Half Iron Distance – Harvest Moon

It is now almost a week since I finished Harvest Moon which is a long course triathlon of the same 70.3 mile distance as a half Ironman.  I needed a bit of time to pass to let my thoughts coalesce.

Here’s a recap–The GOOD, the BAD and the UGLY.

(GOOD) Leading up to the race I followed my plan to a “T”.  I was diligent in my training taper, my nutrition, my hydration, my sleep.  I did NOT cut ANY corners.  (BAD) I was however more than a little nervous and it showed in my less than jovial manner (read bitchy attitude) and churning stomach full of butterflies for a few days prior to race start.

(GOOD) Morning of the race, I followed my typical routine of drinking like a camel and eating my oatmeal, PB&J toast and banana.  I arrived at the transition area when it opened at 6:00 a.m. and secured an ideal spot close to bike start and finish.   I was pleased that my friend and triathlon mentor @KirkMac was there to give me moral support.

After setting up transition items, (GOOD) Heather and I headed out on a brief bike ride and run to warm up.  I then put on my wetsuit and proceeded to complete a short swim, just to get wet and glide through the water.  Time seemed to fast forward at that point and before I knew it Wave 1 which included the old women (a/k/a ME), young women and Elites, was in the water with the countdown underway.

Now, swimming is in my roots.  I spent much of my early years during the summer and through High School in a pool.  Hair that resembled straw as a result of Chlorine was my norm.   I swam competitively and was a strong albeit not super fast swimmer and distance races were my strong suit.  The swim for this event was a 1.2 mile “wish bone” shaped course.  As the horn sounded, I started off using my typical approach of swimming fast for the first 150-200 yards and then getting into a rhythm, I then try to pick up speed a bit on the turn, fall back into a rhythm and then pick up speed again at about the 200 meter to finish point.  (GOOD) My swim start was fine, but, I soon realized I was starting to (BAD) swim off-course, inadvertently adding considerable yardage to my efforts.  After the turn around point, the wishbone swim course format introduced the feeling of swimming head-on into the oncoming swim waves.  Then…after all the yardage I swam in Masters, I got a (BAD) calf cramp in my left leg at about 200 meters from the swim finish; just when I was trying to swim FAST.  I thought, “YOU have GOT to be kidding me!  After all the time in the pool I’m going to get a frick’n leg cramp?!”  SH*T, it hurt too!  So there I was trying to stretch out my left leg by flexing my foot and still kick with my right leg while continuing to swim freestyle.  Not the ideal, most efficient or fastest way to race a swim.  My swim resulted in a time of 38:01 for 1,931 meters.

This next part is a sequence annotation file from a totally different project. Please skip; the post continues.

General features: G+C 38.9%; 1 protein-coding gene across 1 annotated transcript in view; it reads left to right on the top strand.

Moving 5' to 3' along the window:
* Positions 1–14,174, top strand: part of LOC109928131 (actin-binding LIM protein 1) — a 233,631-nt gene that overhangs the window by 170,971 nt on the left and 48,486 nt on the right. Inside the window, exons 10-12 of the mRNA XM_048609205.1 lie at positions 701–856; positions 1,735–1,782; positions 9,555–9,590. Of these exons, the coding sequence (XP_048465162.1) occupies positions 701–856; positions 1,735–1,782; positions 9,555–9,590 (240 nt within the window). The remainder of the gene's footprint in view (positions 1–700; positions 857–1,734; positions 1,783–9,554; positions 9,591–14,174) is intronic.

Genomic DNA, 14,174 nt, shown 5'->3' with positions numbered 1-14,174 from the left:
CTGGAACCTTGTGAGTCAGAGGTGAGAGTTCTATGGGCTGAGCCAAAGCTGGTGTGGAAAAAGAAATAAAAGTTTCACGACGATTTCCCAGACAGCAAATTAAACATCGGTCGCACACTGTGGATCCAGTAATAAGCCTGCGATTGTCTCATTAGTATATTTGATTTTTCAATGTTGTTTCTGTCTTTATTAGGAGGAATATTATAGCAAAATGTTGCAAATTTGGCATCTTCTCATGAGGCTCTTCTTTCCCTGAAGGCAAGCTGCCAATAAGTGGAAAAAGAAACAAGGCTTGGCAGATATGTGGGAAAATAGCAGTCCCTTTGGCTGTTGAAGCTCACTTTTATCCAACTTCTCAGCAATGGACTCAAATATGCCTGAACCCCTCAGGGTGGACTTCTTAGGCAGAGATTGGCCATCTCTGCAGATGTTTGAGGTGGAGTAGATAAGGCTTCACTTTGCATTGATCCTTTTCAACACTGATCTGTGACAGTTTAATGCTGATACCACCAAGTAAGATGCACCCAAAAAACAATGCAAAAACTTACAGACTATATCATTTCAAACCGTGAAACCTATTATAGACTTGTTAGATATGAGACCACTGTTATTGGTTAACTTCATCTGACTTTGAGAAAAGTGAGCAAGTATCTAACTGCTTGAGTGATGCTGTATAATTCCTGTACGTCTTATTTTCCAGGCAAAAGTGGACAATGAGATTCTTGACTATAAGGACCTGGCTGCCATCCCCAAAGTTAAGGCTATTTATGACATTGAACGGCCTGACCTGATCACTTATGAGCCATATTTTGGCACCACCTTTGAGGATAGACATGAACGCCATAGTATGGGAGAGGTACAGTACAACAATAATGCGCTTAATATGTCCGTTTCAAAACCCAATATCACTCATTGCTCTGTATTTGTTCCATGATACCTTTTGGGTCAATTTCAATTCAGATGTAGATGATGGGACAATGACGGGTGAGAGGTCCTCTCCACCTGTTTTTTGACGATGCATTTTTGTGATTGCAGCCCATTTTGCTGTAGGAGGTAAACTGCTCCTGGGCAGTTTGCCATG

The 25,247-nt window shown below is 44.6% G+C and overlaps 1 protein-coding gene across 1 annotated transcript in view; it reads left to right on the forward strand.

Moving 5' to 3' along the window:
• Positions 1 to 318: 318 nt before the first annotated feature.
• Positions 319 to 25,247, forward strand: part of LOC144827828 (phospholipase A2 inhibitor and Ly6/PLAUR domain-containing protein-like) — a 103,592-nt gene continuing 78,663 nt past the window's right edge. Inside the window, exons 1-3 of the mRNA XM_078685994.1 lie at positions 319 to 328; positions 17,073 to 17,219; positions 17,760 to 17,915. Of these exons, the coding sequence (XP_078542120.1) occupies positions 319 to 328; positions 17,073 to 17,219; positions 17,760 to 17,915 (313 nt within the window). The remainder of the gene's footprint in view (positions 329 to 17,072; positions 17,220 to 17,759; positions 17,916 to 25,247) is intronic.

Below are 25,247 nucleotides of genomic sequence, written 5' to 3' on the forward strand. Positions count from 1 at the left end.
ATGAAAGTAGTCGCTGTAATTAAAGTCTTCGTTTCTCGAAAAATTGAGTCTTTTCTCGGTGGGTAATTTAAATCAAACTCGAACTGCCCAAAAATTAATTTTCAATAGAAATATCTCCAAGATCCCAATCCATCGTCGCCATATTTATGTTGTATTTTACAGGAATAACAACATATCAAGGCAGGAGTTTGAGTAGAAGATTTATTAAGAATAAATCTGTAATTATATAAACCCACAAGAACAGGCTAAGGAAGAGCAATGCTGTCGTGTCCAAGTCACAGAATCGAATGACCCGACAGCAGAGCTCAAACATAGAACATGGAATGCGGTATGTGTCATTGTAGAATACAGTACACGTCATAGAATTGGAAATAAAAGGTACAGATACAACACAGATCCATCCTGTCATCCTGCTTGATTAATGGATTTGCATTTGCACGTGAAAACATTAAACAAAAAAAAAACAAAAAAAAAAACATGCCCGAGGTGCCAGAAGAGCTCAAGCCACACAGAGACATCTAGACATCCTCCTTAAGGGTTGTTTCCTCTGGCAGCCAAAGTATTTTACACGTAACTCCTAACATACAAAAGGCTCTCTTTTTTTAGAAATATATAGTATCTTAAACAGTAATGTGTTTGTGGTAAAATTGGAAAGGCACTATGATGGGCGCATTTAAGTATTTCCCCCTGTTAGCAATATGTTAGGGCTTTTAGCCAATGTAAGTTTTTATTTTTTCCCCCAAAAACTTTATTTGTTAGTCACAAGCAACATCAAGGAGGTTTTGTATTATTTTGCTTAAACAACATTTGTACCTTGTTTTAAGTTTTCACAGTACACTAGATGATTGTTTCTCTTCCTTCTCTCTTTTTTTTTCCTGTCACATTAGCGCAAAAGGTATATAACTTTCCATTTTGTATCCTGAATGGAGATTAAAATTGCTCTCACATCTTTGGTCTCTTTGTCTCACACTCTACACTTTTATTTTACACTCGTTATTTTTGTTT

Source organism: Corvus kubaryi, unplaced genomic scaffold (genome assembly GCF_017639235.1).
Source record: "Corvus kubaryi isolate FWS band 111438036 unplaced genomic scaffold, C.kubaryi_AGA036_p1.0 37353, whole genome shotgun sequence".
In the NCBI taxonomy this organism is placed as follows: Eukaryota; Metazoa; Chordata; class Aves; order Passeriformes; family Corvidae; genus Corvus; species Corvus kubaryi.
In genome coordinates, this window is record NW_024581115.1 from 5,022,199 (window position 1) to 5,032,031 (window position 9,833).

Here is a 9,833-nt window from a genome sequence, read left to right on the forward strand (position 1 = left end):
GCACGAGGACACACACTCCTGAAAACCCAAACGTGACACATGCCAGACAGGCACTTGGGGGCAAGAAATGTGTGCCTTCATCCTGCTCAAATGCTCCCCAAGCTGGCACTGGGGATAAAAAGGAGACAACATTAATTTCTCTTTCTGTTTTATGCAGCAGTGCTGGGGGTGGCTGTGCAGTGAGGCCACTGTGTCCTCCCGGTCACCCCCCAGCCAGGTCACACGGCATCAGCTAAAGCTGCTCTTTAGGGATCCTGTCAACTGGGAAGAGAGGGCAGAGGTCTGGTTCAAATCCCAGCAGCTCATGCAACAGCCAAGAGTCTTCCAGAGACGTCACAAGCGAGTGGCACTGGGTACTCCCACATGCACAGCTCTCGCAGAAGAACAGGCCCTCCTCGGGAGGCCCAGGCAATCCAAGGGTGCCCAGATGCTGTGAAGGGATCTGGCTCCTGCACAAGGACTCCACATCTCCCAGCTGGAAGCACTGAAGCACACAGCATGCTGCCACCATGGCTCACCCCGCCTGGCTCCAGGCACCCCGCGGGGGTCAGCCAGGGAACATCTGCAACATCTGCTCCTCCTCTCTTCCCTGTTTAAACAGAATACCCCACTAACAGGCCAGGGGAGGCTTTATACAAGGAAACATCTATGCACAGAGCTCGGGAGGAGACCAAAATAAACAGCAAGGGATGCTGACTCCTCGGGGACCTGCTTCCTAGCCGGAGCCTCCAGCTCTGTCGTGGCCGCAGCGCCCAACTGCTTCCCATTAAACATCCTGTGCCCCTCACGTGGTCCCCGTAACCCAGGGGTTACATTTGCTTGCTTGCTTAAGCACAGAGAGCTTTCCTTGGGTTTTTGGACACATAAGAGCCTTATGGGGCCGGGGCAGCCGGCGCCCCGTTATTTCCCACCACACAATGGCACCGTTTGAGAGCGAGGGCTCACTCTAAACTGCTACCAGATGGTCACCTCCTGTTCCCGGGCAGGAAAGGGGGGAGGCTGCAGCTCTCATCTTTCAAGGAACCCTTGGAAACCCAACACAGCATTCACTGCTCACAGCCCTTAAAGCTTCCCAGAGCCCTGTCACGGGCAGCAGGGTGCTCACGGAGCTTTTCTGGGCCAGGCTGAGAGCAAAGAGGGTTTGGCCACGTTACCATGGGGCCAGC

Running into transition helped me forget my calf issue.  I proceeded through the T1 drill of peeling off my wetsuit and putting on my shoes, helmet, sunglasses etc. as quickly as possible.  In retrospect my (GOOD) transition times were the only area where I actually beat my target goal time!  Hey, ya gotta look for the silver lining somewhere!!

(GOOD) Proceeding onto the bike course went smoothly and the first 25-30 miles of the 56 mile course went fairly easily.  But, the Harvest Moon bike course is deceiving.  (UGLY) The winds and elevation change at around the half way point and really start to wear you down, reducing your speed to maybe half of what it was on the front of the course.  I watched my “Cat-Eye” bike computer average speed slowly reduce as the miles wore on.  I knew that I needed to keep a pace of close to 19 mph to hit my goal time.  (BAD) The wind and strain made my upper body tight and tired.    I was discouraged as I saw that my average speed had fallen below 18 mph.  (GOOD) As I rode into T2 I saw my guys #1 and #2 positioned on a hill cheering me on!  THAT lifted my spirits…thank you GUYS!  Bike leg resulted in a time of 3:16:48 with an average mph of 17.1.

Once in T2 I quickly noticed that the hydration flasks that I’d filled with Infinit liquid nutrition while almost frozen when I arrived at 6:00 a.m. were now (BAD) warm, as in HOT and undrinkable.  That was a bummer as it left my hydration belt worthless.

As I started to run my body, shoulders, back and legs were sore and my spirits were a bit low.  My run goal had been 2:10:00 which equates to a 10 minute mile.  (UGLY) The day was also hotter than expected with temperatures heading up to 90 degrees.  An aide station with water and Gatorade was located each mile and every other aid station also offered food such as bananas, Oreos, pretzels, gels etc.  I had hoped to run between aid stations and walk through them to allow a short recovery.  That lasted until Mile 2.  At that point (BAD) my back and legs were starting to become quite painful in a muscle cramp sort of way.  I started to introduce more walking and less running.  This continued for the next 4 miles with other athletes also walking but many jogging by…with a quick “you’re doing great”.  Which while these words were offered with best of intentions, it made me feel a little like I SUCK!  They’re running/jogging and I’m walking…frick’n WIMP!  Close to the turn around, as this was an out and back  course, (GOOD) I came across a man (Michael) that was struggling as I was and I suggested we do a walk/run combo together.  Running with someone has an amazing effect on your ability to keep moving forward.  What a nice man!  Michael and I continued our walk run combo until mile 11 at which point Michael wanted to run the remaining distance.   As I jogged a little and walked and ran I could see the finish line in the distance.  I had told guy #2 that we should run through the final yards together.  So as I approach I could see my (GOOD) personal cheering squad and little guy #2 was there.  I yelled (or more likely squeaked) for him to run with me and so (GOOD) guy #2 and I ran the final 100 or so yards at an all out sprint.